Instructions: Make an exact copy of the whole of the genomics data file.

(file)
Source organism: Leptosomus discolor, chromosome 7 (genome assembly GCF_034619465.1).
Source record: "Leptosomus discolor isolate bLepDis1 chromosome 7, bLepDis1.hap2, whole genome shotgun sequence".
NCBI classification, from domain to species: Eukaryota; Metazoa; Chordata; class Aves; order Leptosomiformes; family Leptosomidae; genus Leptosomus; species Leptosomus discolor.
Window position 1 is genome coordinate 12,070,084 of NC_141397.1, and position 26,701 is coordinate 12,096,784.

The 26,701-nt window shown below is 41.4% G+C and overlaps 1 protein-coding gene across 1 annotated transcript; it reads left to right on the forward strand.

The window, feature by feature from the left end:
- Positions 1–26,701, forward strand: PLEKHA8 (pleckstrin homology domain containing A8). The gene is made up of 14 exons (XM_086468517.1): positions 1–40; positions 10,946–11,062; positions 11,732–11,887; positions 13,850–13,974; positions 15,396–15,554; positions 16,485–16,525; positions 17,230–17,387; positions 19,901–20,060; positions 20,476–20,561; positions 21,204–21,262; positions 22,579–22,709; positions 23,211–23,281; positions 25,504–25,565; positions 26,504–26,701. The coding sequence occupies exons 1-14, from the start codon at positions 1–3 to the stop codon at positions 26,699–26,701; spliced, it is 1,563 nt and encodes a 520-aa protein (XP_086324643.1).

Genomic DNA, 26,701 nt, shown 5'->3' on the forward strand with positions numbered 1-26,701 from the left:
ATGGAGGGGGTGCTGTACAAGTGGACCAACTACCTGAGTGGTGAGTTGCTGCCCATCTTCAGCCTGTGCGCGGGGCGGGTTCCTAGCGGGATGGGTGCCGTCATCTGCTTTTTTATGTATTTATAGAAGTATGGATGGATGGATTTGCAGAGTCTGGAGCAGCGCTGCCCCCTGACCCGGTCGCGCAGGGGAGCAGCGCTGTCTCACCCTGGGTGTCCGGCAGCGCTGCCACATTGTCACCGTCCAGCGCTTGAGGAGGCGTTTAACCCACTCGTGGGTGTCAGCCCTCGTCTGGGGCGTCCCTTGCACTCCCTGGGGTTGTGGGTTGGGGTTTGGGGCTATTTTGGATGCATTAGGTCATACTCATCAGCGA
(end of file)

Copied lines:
Source organism: Leptosomus discolor, chromosome 7 (genome assembly GCF_034619465.1).
Source record: "Leptosomus discolor isolate bLepDis1 chromosome 7, bLepDis1.hap2, whole genome shotgun sequence".
NCBI classification, from domain to species: Eukaryota; Metazoa; Chordata; class Aves; order Leptosomiformes; family Leptosomidae; genus Leptosomus; species Leptosomus discolor.
Window position 1 is genome coordinate 12,070,084 of NC_141397.1, and position 26,701 is coordinate 12,096,784.

The 26,701-nt window shown below is 41.4% G+C and overlaps 1 protein-coding gene across 1 annotated transcript; it reads left to right on the forward strand.

The window, feature by feature from the left end:
- Positions 1–26,701, forward strand: PLEKHA8 (pleckstrin homology domain containing A8). The gene is made up of 14 exons (XM_086468517.1): positions 1–40; positions 10,946–11,062; positions 11,732–11,887; positions 13,850–13,974; positions 15,396–15,554; positions 16,485–16,525; positions 17,230–17,387; positions 19,901–20,060; positions 20,476–20,561; positions 21,204–21,262; positions 22,579–22,709; positions 23,211–23,281; positions 25,504–25,565; positions 26,504–26,701. The coding sequence occupies exons 1-14, from the start codon at positions 1–3 to the stop codon at positions 26,699–26,701; spliced, it is 1,563 nt and encodes a 520-aa protein (XP_086324643.1).

Genomic DNA, 26,701 nt, shown 5'->3' on the forward strand with positions numbered 1-26,701 from the left:
ATGGAGGGGGTGCTGTACAAGTGGACCAACTACCTGAGTGGTGAGTTGCTGCCCATCTTCAGCCTGTGCGCGGGGCGGGTTCCTAGCGGGATGGGTGCCGTCATCTGCTTTTTTATGTATTTATAGAAGTATGGATGGATGGATTTGCAGAGTCTGGAGCAGCGCTGCCCCCTGACCCGGTCGCGCAGGGGAGCAGCGCTGTCTCACCCTGGGTGTCCGGCAGCGCTGCCACATTGTCACCGTCCAGCGCTTGAGGAGGCGTTTAACCCACTCGTGGGTGTCAGCCCTCGTCTGGGGCGTCCCTTGCACTCCCTGGGGTTGTGGGTTGGGGTTTGGGGCTATTTTGGATGCATTAGGTCATACTCATCAGCGA